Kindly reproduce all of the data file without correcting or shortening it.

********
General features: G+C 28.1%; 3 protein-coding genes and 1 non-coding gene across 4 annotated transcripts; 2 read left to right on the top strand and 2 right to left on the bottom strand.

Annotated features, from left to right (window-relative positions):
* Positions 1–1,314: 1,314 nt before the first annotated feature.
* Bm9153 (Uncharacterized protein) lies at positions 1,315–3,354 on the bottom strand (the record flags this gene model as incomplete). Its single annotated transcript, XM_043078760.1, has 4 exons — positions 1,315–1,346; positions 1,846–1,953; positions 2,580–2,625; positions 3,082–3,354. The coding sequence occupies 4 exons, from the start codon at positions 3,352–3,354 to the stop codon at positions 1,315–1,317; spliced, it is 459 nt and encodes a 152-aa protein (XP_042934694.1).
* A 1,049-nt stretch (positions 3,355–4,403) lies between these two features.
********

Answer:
General features: G+C 28.1%; 3 protein-coding genes and 1 non-coding gene across 4 annotated transcripts; 2 read left to right on the top strand and 2 right to left on the bottom strand.

Annotated features, from left to right (window-relative positions):
* Positions 1–1,314: 1,314 nt before the first annotated feature.
* Bm9153 (Uncharacterized protein) lies at positions 1,315–3,354 on the bottom strand (the record flags this gene model as incomplete). Its single annotated transcript, XM_043078760.1, has 4 exons — positions 1,315–1,346; positions 1,846–1,953; positions 2,580–2,625; positions 3,082–3,354. The coding sequence occupies 4 exons, from the start codon at positions 3,352–3,354 to the stop codon at positions 1,315–1,317; spliced, it is 459 nt and encodes a 152-aa protein (XP_042934694.1).
* A 1,049-nt stretch (positions 3,355–4,403) lies between these two features.